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Students of Bangladesh have brought parts of Dhaka to a standstill after two teenagers were killed by a speeding bus. The protests took a violent turn in Dhaka’s Jigatala neighbourhood with more than 100 people injured as police fired rubber bullets at demonstrators.
Despite the outcry and numerous reports by students on Social Media, the Bangladeshi police have denied they fired rubber bullets or teargas at the protestors and Awami League has denied allegations that its officials beat up students.
The students have made a charter of 9 demands for the authorities to meet before they stop protesting that call for stricter enforcement of traffic laws and an improvement in road safety.
Bangladesh’s transport sector is widely seen as corrupt, unregulated and dangerous. The transportation sector has long operated above the law, with powerful officials either owning private bus companies or relying on its workers for political support.
By bribing officials, transportation companies obtain driver’s licenses for employees, who are often first-time drivers. They also bribe the police to get out of deadly accidents or allow their decrepit buses to continue along commuter routes.
The students outcry is totally understandable considering that Bangladesh’s roads are among the worst in Asia. According to the Global Competitiveness Index of 2017-2018, Bangladesh has the second-worst roads in Asia.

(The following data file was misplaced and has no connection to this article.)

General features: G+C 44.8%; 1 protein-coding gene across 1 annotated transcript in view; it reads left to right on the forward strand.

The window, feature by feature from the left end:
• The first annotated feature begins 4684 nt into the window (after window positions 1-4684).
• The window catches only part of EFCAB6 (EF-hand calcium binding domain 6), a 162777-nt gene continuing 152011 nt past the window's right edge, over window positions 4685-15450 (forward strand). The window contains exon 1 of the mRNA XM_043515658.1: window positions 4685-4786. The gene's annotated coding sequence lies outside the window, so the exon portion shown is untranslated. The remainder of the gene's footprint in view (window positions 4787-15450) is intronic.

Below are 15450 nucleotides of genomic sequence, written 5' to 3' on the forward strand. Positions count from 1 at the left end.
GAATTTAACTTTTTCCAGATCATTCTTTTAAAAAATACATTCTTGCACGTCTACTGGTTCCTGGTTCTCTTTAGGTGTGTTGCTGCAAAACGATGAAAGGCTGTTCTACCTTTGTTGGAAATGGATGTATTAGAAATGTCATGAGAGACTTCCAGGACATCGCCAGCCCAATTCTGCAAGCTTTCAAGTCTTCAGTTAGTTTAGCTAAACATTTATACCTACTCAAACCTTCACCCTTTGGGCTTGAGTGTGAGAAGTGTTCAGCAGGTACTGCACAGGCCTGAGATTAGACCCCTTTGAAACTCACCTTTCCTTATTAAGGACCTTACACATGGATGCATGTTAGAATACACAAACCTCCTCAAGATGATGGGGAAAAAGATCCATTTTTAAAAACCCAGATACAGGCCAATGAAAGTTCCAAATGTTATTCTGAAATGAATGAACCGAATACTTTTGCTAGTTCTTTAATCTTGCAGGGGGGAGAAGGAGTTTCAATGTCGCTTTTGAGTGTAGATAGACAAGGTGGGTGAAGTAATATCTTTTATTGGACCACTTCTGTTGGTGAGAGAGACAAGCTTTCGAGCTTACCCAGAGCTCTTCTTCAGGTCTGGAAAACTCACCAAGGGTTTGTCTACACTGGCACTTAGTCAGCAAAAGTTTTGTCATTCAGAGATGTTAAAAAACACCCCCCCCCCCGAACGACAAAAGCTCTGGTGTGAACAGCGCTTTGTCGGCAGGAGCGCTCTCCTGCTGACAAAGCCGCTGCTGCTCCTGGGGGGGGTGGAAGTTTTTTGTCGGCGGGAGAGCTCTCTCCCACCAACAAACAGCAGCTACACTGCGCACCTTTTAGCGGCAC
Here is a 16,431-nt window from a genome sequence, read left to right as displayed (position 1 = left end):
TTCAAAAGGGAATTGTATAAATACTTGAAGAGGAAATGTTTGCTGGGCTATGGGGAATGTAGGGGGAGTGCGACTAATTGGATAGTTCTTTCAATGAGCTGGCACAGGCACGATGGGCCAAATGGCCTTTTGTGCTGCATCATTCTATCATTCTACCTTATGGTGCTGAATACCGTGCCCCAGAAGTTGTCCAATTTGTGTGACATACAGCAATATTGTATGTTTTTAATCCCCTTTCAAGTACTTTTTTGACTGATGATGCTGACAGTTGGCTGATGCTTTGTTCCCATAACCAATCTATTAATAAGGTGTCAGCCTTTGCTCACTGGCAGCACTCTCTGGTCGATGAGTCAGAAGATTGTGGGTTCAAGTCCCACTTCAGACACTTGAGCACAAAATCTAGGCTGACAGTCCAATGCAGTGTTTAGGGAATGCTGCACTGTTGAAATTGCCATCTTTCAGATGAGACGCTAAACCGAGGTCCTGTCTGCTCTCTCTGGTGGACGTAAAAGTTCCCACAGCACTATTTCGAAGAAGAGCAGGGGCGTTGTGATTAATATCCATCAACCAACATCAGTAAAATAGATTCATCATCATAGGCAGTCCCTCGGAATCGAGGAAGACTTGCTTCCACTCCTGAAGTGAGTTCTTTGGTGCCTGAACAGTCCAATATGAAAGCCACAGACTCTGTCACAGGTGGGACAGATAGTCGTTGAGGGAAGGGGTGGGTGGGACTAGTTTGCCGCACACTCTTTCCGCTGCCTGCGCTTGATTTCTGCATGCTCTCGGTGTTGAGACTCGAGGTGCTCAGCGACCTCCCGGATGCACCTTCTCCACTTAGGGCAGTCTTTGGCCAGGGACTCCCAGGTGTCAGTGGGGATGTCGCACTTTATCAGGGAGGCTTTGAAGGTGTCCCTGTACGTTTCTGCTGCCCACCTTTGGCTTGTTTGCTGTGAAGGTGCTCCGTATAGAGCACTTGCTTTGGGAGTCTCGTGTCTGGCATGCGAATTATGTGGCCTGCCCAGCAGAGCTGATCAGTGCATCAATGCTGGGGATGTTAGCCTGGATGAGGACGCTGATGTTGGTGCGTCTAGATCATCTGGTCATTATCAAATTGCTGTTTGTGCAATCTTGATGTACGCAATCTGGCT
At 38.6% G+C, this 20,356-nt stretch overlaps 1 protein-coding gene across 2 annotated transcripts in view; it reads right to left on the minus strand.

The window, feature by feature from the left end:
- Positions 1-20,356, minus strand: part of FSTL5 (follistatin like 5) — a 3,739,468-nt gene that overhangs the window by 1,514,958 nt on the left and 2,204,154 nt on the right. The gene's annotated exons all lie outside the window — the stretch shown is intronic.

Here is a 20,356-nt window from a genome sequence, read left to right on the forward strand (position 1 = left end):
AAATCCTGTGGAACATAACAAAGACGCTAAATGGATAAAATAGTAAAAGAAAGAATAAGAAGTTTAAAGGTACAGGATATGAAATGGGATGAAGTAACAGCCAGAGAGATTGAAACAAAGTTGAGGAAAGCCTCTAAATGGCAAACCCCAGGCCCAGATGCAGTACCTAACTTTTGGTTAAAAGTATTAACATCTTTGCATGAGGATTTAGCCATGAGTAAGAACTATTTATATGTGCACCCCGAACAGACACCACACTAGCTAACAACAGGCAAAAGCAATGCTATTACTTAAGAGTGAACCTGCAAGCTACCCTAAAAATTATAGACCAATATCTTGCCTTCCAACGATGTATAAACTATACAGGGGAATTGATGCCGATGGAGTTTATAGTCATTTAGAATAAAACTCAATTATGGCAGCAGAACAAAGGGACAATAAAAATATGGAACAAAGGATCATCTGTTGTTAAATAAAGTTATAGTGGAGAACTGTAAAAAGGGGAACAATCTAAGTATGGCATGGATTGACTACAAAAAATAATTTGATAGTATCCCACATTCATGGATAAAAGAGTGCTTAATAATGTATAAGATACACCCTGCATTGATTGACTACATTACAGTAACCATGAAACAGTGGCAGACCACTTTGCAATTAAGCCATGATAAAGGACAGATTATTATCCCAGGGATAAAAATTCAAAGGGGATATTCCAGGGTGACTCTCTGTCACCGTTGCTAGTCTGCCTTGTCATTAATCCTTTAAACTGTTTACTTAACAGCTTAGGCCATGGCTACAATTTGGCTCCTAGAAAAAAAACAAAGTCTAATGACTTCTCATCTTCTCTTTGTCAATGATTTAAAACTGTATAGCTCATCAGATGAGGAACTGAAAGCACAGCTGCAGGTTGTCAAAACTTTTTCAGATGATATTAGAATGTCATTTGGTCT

The index has a scorecard of 1-7 and Bangladesh scored just 3.1 for quality of roads for a subsection under infrastructure and in terms of overall infrastructure, Bangladesh scored worse with 2.9, the second-worst among Asian countries.
The only country below Bangladesh is Nepal – which has a dismal 2.8 score and is prone to earthquakes, floods, and landslides.
According to statistics published by the Passenger Welfare Association of Bangladesh, over 7000 people were killed and over 16,000 were injured in just under 5000 road accidents in 2017.
The fatal accidents took place on several highways and national, inter-district and regional roads across the country.
From the approximately 5000 accidents 1249 were caused by public buses. The survey also found at least 87 percent of public buses to be violating rules, and 72 percent of vehicles to be unfit for use on the roads.
These figures make for grim reading, and conditions are getting worse: from 2016 to 2017 road accident deaths rose by 22.2 percent.
But how did public transportation get this bad?
A special report published by Prothom Alo in 2013 sheds light on how politics is the root cause of these issues.
The report notes that Shajahan Khan, a government minister with ties to powerful transport unions, and his family own multiple bus companies throughout the country, giving him vested interest in keeping regulations lax and profits high.
Khan is also a member of the Bangladesh Road Safety Council, in which he has disproportionate say given his position as serving minister. This direct conflict of interest keeps road safety measures from being implemented.
The government attempted to divert the protests by framing it as pre-election conspiracy concocted by the opposition party. When this failed, they attempted to pacify the protestors, offering to address the issues raised, but the promises were viewed as empty and protestors refused to leave the streets until all conditions were met. The Education Ministry issued an order to keep all schools closed on 1 August in an attempt to keep the students home. This tactic failed.
Ultimately, the fact that it took students to raise an issue that has been neglected for decades and has led to thousands of deaths, shows that we can expect little from the Bangladeshi Government. Bangladesh has seen four major mass protests in the last four years, and the frequency of protests in the country will only increase further.
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